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Mount Cube

Mt. CubeEASY Dayhike: 6.6 miles (4.5 hours) — 28 miles from Hanover

Mount Cube, with open ledges on its north and south peaks, commands views both back down the valley towards Hanover and ahead to Mount Moosilauke and the White Mountains beyond. This is the northern end of the long ridge stretching north from South Moose Mountain that forms the eastern edge of the Connecticut River valley. The pinkish-gray summit rocks are quartzite, the same hard ridge-forming rock that runs in a band from Lebanon, over Moose, up Lambert Ridge, and on to Cube. On warm days, the summit ledges of Mount Cube are excellent lunch spots. Be sure to sample the wild blueberries in late summer.

How To Get There: 
Take Route 10 north out of Hanover, through Lyme, and into Orford. Just before reaching the green in Orford, turn right onto Route 25A East. Pass through Orfordville in 2.5 miles and continue up the northern shoulder of Mount Cube, whose summit ledges are visible above the trees. After 8.3 miles, at the height-of-land, pass Mount Cube Farm and former governor Mel Thompson’s famous pancake house. Continue on Route 25A and descend steeply to Upper Baker Pond. Just before crossing a steel highway bridge, 10.2 miles from Orford, the AT south leaves from the right hand side of the road. Park in the parking lot across the bridge.

Trip Description

After leaving the highway (0.0 miles), the trail crosses a swampy area, passes through an abandoned homestead, and begins rising parallel to a brook.

At 0.4 miles, the trail perpendicularly crosses a gravel road and continues uphill through hardwood forest.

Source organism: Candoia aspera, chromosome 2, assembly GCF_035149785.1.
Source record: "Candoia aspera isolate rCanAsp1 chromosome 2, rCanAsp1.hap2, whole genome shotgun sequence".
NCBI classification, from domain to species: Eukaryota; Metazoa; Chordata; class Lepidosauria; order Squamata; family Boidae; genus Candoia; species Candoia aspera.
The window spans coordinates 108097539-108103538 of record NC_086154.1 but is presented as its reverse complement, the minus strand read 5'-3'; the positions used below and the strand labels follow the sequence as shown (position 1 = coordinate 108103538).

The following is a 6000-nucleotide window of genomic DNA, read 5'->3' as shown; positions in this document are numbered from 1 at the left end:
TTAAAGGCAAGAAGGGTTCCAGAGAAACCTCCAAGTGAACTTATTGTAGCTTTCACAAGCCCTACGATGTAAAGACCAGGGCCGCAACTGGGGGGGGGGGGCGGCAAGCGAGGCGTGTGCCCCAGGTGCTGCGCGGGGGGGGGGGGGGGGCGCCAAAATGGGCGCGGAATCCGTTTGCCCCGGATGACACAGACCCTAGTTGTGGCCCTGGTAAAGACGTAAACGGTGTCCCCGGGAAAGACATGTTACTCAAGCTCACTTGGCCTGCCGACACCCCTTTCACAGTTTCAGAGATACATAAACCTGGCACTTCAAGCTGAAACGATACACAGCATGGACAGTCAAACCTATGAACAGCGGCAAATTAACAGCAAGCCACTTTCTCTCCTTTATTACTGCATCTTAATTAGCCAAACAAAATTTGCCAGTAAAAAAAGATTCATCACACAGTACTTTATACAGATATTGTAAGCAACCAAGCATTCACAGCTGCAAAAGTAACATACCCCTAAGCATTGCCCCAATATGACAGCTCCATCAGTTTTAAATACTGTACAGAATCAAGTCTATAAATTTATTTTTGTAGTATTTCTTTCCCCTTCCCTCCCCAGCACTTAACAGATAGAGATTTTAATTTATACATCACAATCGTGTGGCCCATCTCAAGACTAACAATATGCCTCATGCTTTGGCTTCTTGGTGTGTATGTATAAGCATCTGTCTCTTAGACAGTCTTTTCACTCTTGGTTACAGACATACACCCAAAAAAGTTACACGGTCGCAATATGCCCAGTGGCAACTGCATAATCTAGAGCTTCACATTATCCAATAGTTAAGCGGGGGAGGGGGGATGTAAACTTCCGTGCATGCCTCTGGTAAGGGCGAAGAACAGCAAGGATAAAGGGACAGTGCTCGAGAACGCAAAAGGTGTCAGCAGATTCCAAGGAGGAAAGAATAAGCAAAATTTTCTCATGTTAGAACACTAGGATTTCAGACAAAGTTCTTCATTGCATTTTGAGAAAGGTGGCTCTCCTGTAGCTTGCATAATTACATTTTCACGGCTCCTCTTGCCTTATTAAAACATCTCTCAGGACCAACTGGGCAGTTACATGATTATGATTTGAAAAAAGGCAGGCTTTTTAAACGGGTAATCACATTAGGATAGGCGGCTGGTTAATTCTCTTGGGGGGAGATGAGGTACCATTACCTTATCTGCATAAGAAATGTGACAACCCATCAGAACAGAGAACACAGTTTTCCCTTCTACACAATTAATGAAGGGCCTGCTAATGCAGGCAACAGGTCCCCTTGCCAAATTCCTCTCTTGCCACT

At 1.6 miles, after cresting a small rise, the trail winds down to cross Brackett Brook. The trail rises straight on the far side of the brook and then begins a switchbacked ascent of the mountain’s shoulder.

At 2.8 miles, the trail crests the shoulder and climbs gently towards the summit ridge. This section of trail, completed in the fall of 1987, was cut extra wide to accommodate backcountry skiing.

At 3.1 miles, arrive at a T-junction between the north and south summits. To the right, the blue-blazed side trail leads in 0.2 miles to the north summit, with its fine view of Moosilauke. To the left, the AT continues south.

At 3.3 miles, reach the south summit of Mount Cube. Smarts and Ascutney dominate a view that covers much of the Upper Valley of the Connecticut.

Those who have arranged transportation and wish a longer hike might consider continuing on to Smarts. The AT descends over quartzite ledges off the south side of Cube, passes six-sided Hexacuba Shelter in the valley near Eastman Ledges, and rises along the gentle northern ridge of Smarts to its summit, 7 miles away.

Follow the same trail you came up to return to your car.

Last Updated: 10/21/12